RIP, Buddy

Harry “Buddy” Melges, one of the greatest sailing racers ever, has passed at 93 after passing down a legacy that has reached down even to those learning how to sail.

I got into sailboat racing when Buddy Melges was a household name in racing circles. From Zenda, Wisconsin, Melges (pronounced with a hard “g”) was super successful in a variety of boat types and also influential – and consequential – in sailboat design.

IN THAT PIC: Melges in ’53 after returning from combat in Korea with a Bronze Star. Of course, he went on to win the coveted Star World Championships twice. Once is impressive enough.

I’ll leave the more general obituary to others (several are linked to at the end of the post, along with a photo biopic from a local paper). Here, I’ll talk about him from a racing perspective.

He was a scow sailor. What does that mean? Scows are type of very flat, wide, lake boat. Scow racing is very competitive in many lake areas of the US. Melges came up, so to speak, on scows, and was one of the most successful scow racers in history. He was particularly successful in the E scow, winning the nationals 5 times. I’ve never sailed one, but reading about Melges back in the day made me curious to try.

He also raced both dinghies and keelboats. He medaled in two Olympiads: the Flying Dutchman in 1964, and the Soling in 1972. The FD was the “heavyweight” 2-man sloop rigged dinghy with main, genoa and spinnaker, and it was a beast to sail. Paul Elvström and Ted Turner were two competitive FD sailors, to give some perspective on the talent in that class. (Neither won an Olympic medal in one.)

IN THAT PIC: Melges helming, and hiking, with his venerable crewman Bill Bentsen. This is a Flying Dutchman, the largest Olympic dinghy and perhaps the largest one period. While no longer in the Olympics, it’s still a popular class. These guys won Bronze in the 1968 Olympiad.

The Soling? The 3-man Olympic keelboat, also sloop rigged, with main, jib and spinnaker. I have a lot of time on Solings, although much of it was learning to sail and race when younger and, later, teaching both sailing and racing. I did sail in an East Coast Championship once as crew. Who did Melges beat in the 1972 Olympiad, amongst others? Paul Elvström, arguably the greatest racing sailor in history. (The Great Dane didn’t do very well in ’72, coming in 13th.)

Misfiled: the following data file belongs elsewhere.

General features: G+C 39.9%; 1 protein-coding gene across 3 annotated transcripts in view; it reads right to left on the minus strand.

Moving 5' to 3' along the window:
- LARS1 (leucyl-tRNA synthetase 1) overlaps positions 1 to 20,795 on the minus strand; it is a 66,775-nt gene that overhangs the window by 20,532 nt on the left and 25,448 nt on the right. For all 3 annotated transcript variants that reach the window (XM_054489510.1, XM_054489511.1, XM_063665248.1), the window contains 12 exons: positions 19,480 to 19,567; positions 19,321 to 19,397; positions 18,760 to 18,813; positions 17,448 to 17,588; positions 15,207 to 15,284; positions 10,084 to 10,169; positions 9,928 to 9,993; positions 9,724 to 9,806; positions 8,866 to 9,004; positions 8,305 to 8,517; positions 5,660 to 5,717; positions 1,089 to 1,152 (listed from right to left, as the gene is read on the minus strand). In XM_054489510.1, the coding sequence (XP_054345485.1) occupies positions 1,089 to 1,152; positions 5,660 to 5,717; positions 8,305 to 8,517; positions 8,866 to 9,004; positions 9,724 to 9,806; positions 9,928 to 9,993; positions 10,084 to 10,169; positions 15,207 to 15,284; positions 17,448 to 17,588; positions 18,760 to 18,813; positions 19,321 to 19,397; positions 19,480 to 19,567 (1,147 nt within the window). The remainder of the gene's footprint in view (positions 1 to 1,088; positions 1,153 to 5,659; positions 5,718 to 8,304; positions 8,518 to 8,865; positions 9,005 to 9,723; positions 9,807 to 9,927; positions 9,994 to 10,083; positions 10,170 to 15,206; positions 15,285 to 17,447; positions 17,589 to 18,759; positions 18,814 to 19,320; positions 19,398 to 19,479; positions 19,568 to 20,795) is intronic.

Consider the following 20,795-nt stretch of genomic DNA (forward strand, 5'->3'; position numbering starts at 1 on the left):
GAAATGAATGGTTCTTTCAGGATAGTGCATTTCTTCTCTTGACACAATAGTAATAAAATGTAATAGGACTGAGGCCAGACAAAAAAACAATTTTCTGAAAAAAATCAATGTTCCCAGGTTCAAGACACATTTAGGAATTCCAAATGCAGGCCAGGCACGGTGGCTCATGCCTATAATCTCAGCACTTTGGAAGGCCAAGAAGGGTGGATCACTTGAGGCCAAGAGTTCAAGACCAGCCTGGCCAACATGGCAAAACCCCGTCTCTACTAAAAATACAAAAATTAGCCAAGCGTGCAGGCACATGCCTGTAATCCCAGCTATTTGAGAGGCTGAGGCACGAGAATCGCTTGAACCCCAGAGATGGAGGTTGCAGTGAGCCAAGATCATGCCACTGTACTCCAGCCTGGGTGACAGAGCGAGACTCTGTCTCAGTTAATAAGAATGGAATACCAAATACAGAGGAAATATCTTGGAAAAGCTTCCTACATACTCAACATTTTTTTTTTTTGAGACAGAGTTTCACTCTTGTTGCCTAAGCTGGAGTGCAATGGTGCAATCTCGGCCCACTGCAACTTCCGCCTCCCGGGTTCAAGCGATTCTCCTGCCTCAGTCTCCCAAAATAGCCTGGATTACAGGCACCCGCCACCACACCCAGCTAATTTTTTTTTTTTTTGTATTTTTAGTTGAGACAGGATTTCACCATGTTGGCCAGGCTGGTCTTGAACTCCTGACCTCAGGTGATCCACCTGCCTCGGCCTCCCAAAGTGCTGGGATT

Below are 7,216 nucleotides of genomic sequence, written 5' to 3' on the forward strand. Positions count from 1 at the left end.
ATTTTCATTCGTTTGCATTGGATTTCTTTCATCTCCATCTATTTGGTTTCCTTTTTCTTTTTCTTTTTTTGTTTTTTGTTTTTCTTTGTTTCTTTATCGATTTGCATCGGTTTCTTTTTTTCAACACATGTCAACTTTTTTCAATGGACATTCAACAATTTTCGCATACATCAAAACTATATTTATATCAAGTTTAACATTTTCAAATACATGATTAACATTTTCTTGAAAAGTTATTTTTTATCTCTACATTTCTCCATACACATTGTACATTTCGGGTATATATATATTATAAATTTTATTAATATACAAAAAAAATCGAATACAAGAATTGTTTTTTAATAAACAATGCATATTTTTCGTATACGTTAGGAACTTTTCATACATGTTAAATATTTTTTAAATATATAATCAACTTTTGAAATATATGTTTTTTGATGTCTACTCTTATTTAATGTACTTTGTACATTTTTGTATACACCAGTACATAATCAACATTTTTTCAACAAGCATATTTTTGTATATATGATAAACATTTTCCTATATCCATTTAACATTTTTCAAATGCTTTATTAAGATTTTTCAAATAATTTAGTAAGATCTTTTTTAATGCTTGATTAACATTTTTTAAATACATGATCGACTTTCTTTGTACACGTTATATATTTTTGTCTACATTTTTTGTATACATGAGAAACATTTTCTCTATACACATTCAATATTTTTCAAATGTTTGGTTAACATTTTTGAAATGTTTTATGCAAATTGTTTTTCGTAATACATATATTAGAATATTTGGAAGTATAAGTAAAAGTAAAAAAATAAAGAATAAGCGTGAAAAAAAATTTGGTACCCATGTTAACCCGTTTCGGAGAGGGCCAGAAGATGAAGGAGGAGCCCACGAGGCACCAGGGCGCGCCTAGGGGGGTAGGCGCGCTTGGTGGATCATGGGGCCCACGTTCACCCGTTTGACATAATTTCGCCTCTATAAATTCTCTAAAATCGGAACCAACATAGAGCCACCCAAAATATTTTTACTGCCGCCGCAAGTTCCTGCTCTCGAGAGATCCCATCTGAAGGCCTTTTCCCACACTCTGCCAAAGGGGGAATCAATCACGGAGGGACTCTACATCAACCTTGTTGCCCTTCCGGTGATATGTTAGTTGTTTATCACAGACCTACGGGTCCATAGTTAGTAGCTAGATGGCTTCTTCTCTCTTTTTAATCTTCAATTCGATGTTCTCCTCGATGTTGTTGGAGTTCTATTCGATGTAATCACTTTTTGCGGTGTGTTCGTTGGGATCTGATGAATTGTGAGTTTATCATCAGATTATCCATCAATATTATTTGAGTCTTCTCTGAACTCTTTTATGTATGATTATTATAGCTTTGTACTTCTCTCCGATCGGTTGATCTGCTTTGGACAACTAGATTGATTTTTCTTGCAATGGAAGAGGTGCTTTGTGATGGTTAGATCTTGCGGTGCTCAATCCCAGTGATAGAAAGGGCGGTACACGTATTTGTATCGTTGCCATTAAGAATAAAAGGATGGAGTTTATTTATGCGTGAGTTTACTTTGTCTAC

But wait – there’s more! Melges also championed in the Star class, another sloop rigged Olympic keelboat (2 person; main and jib; no spinnaker). He won the World’s twice in that class. Who else is a sailing household name with fame in the Star? Dennis Connor of America’s Cup lore.

IN THAT PIC: The 1992 Americas Cup. Melges co-skippered with Dave Dellenbaugh and syndicate chief Bill Koch. That’s almost certainly Melges at the helm in the red jacket and white cap.

And, then, there’s the America’s Cup. Melges won that in 1992! Co-skippering, to be clear, with Bill Koch and David Dellenbaugh, but an integral part of the team. And, to win the right to defend the Cup, they had to defeat Dennis Connor, the name most synonymous with the America’s Cup. Melges was in his 60’s at the time, when the average age of an AmCup skipper was more like 38. Decades later, he said this:

“It’s nice to win the America’s Cup, but I’ll take an Olympic medal.”

Harry “Buddy” Melges, c0mparing winning Olympic Bronze and Gold to winning the America’s Cup. He did all three, and was more impressed with his Olympic successes.

Taking a few steps back in time from the America’s Cup, I realize I overlooked some of his successes. He won the Skeeter Ice Boat World Championships 7 times, and the 5.5 Metre keelboat class World’s 3 times. Almost more impressively is the fact that these two records, plus the E-Scow record, were all done from the ’50’s through the ’80s. Yup. Consistency over a long span of his life.

IN THAT PIC: Melges sailing a Soling with his sons hiking out as crew! I have fond memories of sailing Solings with my dad. Neither of us were in the same universe, much less league, as Melges, but we played the same way.